Reinforced, but not concrete
Reinforced hollow brick pillar is a simple method to get the best of both strength and aesthetics!
Know this?: Verandahs and other small spaces do not require RCC columns
The way society forgets the past, often within one generation, is really strange. Between past practices, best practices and new practices, it is the past practices that possibly face the first blow from societal forgetfulness.
There was a time when concrete columns did not exist, and now we are going through a time where non-concrete columns are seemingly non-existent, as if they have vanished from our imaginations.
To state it simply, the wall is nothing but an elongated column and the column is an extremely short wall. Technically though, there are differences in the way they behave and transfer loads, which the structural engineers will consider before deigning them.
Most short span spaces such as verandahs, pavilions, sheds, and small rooms around 10 ft. span do not require RCC columns, but can be managed with columns erected using the same masonry material with which the building walls are built. In the case of higher loads, where we wish to reduce concrete, the brick column can be reinforced with structural steel.
While both the words ‘column’ and ‘pillar’ are found in common usage, the word ‘ column’ is more applicable to RCC while non-RCC ones like stone, wooden or brick ones are referred to as pillars.
There are many examples and past attempts towards reinforced pillars using cement water pipes, hollow cement blocks and such others. They all require external plaster finish, may not have the minimum concrete volume to embed the steel or finally end up using high embodied energy materials like cement all over.
Alternatively, hollow clay blocks and jaali bricks are preferable, also due to the availability of internal perforations to run the steel through.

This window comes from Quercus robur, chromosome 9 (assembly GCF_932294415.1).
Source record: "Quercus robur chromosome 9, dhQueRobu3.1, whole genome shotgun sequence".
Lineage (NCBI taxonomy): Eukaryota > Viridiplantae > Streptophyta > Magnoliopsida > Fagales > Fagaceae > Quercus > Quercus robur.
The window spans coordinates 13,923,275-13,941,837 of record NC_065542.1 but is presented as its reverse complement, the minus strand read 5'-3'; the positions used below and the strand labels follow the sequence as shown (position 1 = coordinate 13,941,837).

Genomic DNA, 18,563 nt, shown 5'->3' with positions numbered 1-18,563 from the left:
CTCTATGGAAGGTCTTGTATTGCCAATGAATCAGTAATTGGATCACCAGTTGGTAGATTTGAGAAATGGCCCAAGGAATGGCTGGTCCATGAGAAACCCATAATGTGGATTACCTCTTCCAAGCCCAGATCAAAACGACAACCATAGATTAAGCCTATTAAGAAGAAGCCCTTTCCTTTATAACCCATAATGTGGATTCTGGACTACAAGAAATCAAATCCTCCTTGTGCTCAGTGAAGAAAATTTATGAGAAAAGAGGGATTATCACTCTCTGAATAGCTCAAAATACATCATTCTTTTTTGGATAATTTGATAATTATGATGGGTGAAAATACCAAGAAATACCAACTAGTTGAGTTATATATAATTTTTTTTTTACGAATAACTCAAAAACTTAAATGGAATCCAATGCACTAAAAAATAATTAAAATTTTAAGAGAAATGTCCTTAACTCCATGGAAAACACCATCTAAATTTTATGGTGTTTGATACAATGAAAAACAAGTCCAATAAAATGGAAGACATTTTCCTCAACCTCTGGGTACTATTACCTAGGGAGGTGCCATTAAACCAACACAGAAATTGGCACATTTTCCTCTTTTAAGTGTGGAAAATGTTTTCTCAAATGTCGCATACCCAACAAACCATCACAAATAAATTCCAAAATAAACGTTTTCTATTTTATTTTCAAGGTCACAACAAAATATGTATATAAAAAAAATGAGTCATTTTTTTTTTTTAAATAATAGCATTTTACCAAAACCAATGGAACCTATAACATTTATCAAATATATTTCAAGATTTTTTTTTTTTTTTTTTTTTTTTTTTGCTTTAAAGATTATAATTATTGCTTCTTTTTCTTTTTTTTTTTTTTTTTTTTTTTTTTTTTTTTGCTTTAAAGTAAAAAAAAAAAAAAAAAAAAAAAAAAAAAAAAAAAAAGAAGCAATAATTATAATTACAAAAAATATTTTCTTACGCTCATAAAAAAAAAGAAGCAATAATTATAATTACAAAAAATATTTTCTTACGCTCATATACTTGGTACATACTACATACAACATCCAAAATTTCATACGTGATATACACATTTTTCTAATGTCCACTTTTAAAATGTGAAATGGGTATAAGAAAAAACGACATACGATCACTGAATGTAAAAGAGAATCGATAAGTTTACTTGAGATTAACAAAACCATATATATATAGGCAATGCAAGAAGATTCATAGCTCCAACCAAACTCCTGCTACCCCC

In the chosen hollow block, the number of voids and the distances are fixed; as such the numbers of steel rods have to be designed to take the roof, people and materials’ load from upper floors.
Every joint is to be used to have the steel tie called stirrups, placed within the mortar bed.
The rods are first erected from the ground up with some temporary support, each block is inserted from top down, stirrups either slipped down or freshly tied there, and voids and joint finished with mortar. Next, another block is inserted and so goes the process.
Ensuring the rods are held vertical, each block is filled with concrete made with 12 mm jelly. Blocks should be well soaked with water to reduce cement water absorption.
The last course often does not match with the desired slab or beam bottom, where concrete packing or blocks cut thin can be considered. Each block has to be placed perfectly horizontal, within the margins of dimensional variations, otherwise joints will visibly appear angular.
Wiping the blocks regularly and externally covering the pillar with construction plastics during roof casting ensures least damage to the surface, later to be left exposed.
Reinforced hollow brick pillar is a simple method to get the best of both worlds – strength and aesthetics.